The City Gallery will be busy with three visual arts projects. The juried art exhibition will feature works in many styles and formats by artists in the Southeast and will be adjudicated by Orisanmi Kehinde Odesanya, whose own work was part of the City Gallery’s 2016 exhibition “Sixteen Crowns.”
Another show, called “Libation,” will examine rituals of respect and tribute paid to one’s ancestors, a process of recollection and celebration. “Libation” will include mixed-media works and a short film installation. It will feature the work of MOJA poster artist Cedric Umoja.
“Dance of the Ancestors: Egungun Masquerade” will focus on the Yoruba tradition of paying respect to the dead with the use of ornate costumes that mask identity in order to achieve a universal expression of reverence.
“We’re asking who we are,” Watson said, referring to the larger thrust of MOJA. “What better purpose for a community arts festival than to ask those questions and let people celebrate who they are?”
Noise and funk
If it’s dance-in-the-aisles fun you’re seeking, get tickets to “Higher Ground: The Music of Stevie Wonder,” performed Friday at the Music Hall by a band of remarkable local musicians, the same group that put together recent tribute concerts to Prince and Michael Jackson.
One of those musicians is Charlton Singleton, who is especially busy during this MOJA Festival, also performing sacred music by Duke Ellington with conductor Nathan Nelson and Lowcountry Voices on Oct. 6 at the Gaillard Center, and with Ranky Tanky on Oct. 8 at the Dock Street Theatre.
Ranky Tanky, which performs Gullah songs arranged for a small ensemble that includes drums, bass, guitar and trumpet, has been touring internationally this year, playing gigs at folk and jazz festivals. This will be a “homecoming concert,” the band’s first big indoor show in Charleston.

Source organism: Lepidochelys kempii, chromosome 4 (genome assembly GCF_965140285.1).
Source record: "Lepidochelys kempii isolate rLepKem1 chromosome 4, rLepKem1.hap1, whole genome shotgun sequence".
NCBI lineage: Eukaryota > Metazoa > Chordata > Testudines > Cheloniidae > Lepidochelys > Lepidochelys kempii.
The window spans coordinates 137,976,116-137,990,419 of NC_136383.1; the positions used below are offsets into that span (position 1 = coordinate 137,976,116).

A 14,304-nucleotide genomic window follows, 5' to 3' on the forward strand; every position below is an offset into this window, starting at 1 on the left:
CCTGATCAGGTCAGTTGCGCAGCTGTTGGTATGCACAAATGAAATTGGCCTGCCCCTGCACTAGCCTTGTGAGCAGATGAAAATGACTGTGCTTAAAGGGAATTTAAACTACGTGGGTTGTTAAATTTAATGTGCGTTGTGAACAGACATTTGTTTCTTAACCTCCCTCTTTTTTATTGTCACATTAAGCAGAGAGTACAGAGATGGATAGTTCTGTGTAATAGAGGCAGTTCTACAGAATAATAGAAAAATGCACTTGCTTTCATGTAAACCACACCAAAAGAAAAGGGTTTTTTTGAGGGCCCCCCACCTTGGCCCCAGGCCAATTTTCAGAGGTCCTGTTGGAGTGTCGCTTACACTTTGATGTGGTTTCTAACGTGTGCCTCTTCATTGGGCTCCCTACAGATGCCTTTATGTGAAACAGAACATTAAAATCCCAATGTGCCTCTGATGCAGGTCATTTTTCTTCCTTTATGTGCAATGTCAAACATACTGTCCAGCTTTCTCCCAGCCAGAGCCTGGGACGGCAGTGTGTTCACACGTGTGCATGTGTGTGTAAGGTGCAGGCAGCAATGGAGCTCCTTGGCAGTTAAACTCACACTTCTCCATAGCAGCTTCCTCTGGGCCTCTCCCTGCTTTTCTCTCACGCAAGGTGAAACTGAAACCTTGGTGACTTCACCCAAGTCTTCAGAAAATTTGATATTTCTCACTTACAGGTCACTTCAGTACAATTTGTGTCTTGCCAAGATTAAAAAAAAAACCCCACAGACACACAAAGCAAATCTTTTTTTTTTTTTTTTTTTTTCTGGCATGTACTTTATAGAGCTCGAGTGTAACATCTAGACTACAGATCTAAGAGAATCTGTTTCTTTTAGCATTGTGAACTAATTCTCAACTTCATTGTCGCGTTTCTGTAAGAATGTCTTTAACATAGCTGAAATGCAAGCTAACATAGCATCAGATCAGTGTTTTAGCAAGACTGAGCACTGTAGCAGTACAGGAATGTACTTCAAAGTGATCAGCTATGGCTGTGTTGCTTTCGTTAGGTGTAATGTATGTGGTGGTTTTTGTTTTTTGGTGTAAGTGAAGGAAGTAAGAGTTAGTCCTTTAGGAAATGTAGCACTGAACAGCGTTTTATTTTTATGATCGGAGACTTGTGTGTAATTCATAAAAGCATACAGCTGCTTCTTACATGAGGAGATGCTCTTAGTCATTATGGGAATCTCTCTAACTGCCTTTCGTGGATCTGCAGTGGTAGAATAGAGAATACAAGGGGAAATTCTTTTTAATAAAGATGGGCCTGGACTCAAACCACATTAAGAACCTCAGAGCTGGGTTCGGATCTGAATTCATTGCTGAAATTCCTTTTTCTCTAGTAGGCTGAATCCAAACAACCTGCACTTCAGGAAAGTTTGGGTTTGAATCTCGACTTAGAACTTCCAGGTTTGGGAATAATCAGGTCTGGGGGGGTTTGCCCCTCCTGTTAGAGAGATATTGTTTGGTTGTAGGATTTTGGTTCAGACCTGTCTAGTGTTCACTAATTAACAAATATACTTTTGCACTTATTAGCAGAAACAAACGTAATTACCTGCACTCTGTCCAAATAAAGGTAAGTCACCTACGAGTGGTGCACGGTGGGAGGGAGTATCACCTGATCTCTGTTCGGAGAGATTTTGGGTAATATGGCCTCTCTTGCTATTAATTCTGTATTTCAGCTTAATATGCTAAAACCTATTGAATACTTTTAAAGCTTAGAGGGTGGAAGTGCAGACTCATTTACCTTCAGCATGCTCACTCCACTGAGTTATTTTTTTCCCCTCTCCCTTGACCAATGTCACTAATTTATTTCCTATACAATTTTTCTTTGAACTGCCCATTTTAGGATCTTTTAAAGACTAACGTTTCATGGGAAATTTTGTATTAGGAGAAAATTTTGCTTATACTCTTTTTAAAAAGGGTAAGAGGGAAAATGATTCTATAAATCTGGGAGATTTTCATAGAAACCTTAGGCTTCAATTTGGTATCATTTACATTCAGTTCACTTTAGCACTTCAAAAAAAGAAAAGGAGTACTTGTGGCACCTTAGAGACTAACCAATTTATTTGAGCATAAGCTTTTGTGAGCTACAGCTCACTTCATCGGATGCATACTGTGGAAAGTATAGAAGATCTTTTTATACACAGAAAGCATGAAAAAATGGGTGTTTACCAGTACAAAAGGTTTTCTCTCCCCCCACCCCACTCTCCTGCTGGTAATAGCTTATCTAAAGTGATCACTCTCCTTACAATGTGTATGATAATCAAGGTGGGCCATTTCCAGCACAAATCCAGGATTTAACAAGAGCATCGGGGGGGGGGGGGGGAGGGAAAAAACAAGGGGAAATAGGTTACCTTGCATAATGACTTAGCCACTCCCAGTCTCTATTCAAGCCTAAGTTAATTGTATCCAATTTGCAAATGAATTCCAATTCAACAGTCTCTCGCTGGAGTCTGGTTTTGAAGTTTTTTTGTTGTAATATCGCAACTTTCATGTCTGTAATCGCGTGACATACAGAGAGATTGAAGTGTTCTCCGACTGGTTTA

Singleton said Ranky Tanky has been extremely well-received by audiences in California, Colorado, Canada, Scotland and beyond, and that the musicians are excited to play their first major show at home.
The Ellington program is the result of an idea first broached about three years ago then solidified at a Gaillard reception last summer. In the course of five minutes, the idea was presented to Watson and Mayor John Tecklenburg, who signed off immediately, promising to help secure the new performance hall for the occasion, Singleton said.
Watson and Singleton refined the idea a month ago, deciding on a smaller ensemble of instrumentalists and a plumb spot on the MOJA calendar. The program will present selections from Ellington’s three sacred concerts, arranged by David Berger in New York City.
“It made sense for the two of us to come up with this presentation for Charleston,” Singleton said. “As crazy as Duke’s band was, a lot of those dudes went to church. The tunes are very thought-out, very spiritual. He could write anything.”
Other performers in the Ellington show include singers Ann Caldwell and Jill Terhaar-Lewis. The rhythm section is comprises Quentin Baxter on drums, Kevin Hamilton on bass and Demetrius Doctor on keys. The brass section features Robert Lewis, Jon Philips, Mark Sterbank, John Cobb, Kevin Patton, Jay Jehl, Mitch Butler, Jonathan Yeager, Cameron Handel, Ken Mullin and David Carter.
“The swing will be in the house,” Singleton said. “The Gaillard is going to be different after that show.”
Then, if you need Evidence, plan on being at Gadsden Wharf at 5 p.m. Oct. 3 for a participatory movement class led by Brown, followed by a performance featuring company dancers. "It's free to the public," said Watson. "Come one, come all."